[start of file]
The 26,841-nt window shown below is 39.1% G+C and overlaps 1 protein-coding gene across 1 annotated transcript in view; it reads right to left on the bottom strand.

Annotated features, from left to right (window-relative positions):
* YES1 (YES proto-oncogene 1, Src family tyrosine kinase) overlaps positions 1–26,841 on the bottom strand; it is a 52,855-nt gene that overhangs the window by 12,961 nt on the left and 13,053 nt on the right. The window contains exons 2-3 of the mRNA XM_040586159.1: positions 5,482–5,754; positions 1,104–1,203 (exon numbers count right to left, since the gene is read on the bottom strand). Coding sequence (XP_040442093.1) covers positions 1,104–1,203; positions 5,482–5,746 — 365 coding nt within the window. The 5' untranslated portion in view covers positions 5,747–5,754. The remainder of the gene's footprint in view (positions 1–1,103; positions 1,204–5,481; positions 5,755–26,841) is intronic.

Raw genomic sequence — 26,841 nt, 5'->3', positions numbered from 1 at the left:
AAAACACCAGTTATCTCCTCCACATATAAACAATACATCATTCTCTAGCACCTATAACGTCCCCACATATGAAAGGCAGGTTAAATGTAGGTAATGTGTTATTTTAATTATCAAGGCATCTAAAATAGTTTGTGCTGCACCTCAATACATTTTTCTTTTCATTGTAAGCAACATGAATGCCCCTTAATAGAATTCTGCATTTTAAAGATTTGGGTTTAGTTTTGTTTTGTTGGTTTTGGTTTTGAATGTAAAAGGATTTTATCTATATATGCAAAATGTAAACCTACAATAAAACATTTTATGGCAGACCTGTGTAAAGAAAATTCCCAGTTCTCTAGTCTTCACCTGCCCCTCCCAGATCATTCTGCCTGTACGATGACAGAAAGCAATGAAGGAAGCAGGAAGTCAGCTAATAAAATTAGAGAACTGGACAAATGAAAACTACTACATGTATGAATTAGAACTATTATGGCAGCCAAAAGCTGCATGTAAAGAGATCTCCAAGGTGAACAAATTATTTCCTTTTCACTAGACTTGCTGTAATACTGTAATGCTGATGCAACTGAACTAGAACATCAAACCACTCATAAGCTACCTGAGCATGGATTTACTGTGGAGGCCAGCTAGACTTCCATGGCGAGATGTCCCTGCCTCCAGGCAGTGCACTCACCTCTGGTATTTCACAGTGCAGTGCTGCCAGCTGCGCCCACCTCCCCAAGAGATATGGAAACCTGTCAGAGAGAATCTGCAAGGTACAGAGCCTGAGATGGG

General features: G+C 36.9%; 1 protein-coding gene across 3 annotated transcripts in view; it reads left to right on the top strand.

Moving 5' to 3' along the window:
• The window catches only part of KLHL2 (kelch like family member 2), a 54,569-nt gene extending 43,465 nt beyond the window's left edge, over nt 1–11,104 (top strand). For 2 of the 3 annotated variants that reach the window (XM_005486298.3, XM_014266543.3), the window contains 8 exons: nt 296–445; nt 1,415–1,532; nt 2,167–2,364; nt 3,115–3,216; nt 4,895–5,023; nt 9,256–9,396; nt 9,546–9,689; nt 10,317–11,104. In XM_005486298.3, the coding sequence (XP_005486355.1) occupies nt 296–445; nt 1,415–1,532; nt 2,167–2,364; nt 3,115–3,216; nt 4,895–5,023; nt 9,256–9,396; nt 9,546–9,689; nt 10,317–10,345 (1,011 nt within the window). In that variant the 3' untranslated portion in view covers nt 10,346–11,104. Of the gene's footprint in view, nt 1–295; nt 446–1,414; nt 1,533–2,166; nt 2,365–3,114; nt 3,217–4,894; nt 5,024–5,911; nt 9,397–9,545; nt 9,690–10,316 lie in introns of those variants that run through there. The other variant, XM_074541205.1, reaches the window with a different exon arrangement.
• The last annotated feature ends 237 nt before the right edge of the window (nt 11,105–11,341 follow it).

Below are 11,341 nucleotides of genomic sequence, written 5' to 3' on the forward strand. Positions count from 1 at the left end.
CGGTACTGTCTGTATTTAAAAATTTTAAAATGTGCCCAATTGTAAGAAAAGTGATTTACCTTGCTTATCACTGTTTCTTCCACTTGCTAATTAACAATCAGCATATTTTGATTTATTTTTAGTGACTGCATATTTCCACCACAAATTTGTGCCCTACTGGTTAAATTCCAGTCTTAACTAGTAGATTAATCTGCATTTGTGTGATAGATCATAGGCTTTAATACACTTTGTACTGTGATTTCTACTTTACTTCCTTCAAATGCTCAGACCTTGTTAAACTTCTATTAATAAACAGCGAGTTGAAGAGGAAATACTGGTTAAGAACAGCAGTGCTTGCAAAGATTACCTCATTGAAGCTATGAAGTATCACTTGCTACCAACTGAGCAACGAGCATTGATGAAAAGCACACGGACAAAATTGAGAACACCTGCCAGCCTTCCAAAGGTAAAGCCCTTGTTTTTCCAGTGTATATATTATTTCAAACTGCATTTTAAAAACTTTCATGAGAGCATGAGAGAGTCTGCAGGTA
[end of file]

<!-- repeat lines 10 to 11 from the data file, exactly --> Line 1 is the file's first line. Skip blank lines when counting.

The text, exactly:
Below are 11,341 nucleotides of genomic sequence, written 5' to 3' on the forward strand. Positions count from 1 at the left end.
CGGTACTGTCTGTATTTAAAAATTTTAAAATGTGCCCAATTGTAAGAAAAGTGATTTACCTTGCTTATCACTGTTTCTTCCACTTGCTAATTAACAATCAGCATATTTTGATTTATTTTTAGTGACTGCATATTTCCACCACAAATTTGTGCCCTACTGGTTAAATTCCAGTCTTAACTAGTAGATTAATCTGCATTTGTGTGATAGATCATAGGCTTTAATACACTTTGTACTGTGATTTCTACTTTACTTCCTTCAAATGCTCAGACCTTGTTAAACTTCTATTAATAAACAGCGAGTTGAAGAGGAAATACTGGTTAAGAACAGCAGTGCTTGCAAAGATTACCTCATTGAAGCTATGAAGTATCACTTGCTACCAACTGAGCAACGAGCATTGATGAAAAGCACACGGACAAAATTGAGAACACCTGCCAGCCTTCCAAAGGTAAAGCCCTTGTTTTTCCAGTGTATATATTATTTCAAACTGCATTTTAAAAACTTTCATGAGAGCATGAGAGAGTCTGCAGGTA